Nintendo is actually really keen to this part of the audience. A quick look at the ad-campaign surrounding this game proves that they are actively targeting the novice gamer for this title. Beyoncé Knowles headlines one ad while 16-year old girls are the focus of one of the others. Here’s the hidden genius behind Nintendo’s design, there exists, within the game, a café that the player can enter at any time to “take a break.” Fail a song three times and you’ll see a little speech bubble hovering out of the café. The owner is beckoning you inside. He’s concerned and he doesn’t know how to say it without offending you, but are you having trouble with the song you keep failing? If you want, he can unlock the next one for you and you don’t have to keep bashing your head against the wall. It’s entirely up to you, of course.

The first time you see this, if you’re a long-time gamer with way too much pride, like I am, you’ll scoff and ignore it. Who does the café guy think he is to tell you that you suck at a game and give you a free pass? You go back to the main menu and attempt to tackle that game some more. You probably beat it. You’re quite happy with yourself for your accomplishment. Screw the café guy for thinking that you couldn’t do this on your own. Later on in the game you’ve failed the same game for a half hour. You’re tired of the garbage that they localized the soundtrack with. You realize that, hey, no one will know if you move onto the next one. It’s not like the game is going to call up your Halo-playing buddies to tell them that you needed help. Just like that, you take the free pass, move onto the next challenge, and you’re having fun again. Just. Like. That.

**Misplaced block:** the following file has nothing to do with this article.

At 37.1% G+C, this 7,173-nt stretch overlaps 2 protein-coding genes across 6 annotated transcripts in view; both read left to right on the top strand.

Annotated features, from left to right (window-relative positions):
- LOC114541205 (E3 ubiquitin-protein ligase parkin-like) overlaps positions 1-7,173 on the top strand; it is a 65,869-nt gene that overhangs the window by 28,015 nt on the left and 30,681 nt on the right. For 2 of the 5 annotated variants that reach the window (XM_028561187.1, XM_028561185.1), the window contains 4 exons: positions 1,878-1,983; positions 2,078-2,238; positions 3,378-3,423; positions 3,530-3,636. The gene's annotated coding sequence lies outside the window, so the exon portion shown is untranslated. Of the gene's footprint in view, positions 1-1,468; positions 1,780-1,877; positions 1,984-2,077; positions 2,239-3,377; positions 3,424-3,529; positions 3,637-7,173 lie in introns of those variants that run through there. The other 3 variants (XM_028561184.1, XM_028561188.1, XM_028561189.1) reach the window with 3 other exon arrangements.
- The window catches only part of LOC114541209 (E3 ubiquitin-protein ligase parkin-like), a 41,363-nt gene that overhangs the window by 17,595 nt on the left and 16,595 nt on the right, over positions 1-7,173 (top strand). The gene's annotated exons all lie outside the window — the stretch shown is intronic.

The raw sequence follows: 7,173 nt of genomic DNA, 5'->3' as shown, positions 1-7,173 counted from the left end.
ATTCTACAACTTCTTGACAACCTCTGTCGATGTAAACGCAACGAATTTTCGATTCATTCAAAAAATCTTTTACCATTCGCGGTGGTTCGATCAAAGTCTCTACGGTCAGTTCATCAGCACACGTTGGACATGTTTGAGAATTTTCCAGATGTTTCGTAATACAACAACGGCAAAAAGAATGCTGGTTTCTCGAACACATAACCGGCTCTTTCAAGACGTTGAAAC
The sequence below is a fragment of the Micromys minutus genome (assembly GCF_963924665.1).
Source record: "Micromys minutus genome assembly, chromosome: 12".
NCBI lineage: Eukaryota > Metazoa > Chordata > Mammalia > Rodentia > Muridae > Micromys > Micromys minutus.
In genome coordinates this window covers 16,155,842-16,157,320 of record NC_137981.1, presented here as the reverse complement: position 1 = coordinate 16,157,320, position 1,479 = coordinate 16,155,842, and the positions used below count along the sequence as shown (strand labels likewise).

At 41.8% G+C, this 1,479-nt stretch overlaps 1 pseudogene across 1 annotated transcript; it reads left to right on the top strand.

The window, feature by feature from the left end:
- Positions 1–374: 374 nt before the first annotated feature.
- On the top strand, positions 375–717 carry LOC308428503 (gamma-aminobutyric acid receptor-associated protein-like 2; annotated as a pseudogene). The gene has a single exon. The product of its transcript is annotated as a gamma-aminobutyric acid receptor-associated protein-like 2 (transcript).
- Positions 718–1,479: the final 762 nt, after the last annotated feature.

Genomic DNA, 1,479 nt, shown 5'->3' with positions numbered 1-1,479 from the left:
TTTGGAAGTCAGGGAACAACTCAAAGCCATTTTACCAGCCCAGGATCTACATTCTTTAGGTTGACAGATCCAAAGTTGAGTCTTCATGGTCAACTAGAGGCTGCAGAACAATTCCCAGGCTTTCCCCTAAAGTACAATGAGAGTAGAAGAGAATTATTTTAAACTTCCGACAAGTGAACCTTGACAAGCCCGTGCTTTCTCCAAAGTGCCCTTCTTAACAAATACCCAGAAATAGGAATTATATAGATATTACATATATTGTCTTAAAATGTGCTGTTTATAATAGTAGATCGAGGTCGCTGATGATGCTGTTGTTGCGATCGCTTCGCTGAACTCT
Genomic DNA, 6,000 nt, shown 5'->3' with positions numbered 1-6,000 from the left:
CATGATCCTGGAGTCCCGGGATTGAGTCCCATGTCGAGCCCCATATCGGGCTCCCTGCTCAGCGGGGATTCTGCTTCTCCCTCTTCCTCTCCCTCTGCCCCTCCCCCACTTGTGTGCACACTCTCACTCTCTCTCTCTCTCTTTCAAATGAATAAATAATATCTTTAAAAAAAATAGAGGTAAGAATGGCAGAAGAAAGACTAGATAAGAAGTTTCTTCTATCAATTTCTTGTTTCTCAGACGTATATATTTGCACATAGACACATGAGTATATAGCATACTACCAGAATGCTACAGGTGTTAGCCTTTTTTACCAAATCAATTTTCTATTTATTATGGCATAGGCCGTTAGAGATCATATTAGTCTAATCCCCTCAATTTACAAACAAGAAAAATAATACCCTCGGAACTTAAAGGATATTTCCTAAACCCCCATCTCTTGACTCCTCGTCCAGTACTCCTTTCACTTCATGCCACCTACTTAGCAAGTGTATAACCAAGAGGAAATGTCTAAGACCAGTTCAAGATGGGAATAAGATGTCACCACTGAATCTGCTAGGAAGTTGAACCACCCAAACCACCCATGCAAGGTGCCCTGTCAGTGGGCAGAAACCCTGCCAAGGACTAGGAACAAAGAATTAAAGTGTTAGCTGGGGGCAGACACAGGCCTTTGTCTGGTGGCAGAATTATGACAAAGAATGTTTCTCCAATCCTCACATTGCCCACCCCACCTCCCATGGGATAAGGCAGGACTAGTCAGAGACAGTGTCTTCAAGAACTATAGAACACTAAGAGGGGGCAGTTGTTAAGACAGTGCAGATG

There’s some serious hypocrisy at play here for me. I’m the same guy who was so annoyed with the ease of Super Mario Galaxy that I wrote a whole blog post about how games were too easy. How can I justify, nay, laud a game for easing games through its challenges. I honestly don’t have a good answer to that question. There’s something about rhythm/music games that annoys me when it comes to failure. I admit that it’s mega-frustrating to play the same level ad infinitum until you can master a specific jump or get its timing just right. Just today I was playing Bubble Bobble Plus! with Eric and he clearly reached the limit to his patience when the remake’s ridiculous level design managed to stonewall us at level 72. He was about ready to quit. If I hadn’t looked up the solution online to the busted game mechanics, we wouldn’t have beat the game’s hundredth level and I would have remained a freakish, bubble-blowing dinosaur. It’s not the fate I wanted.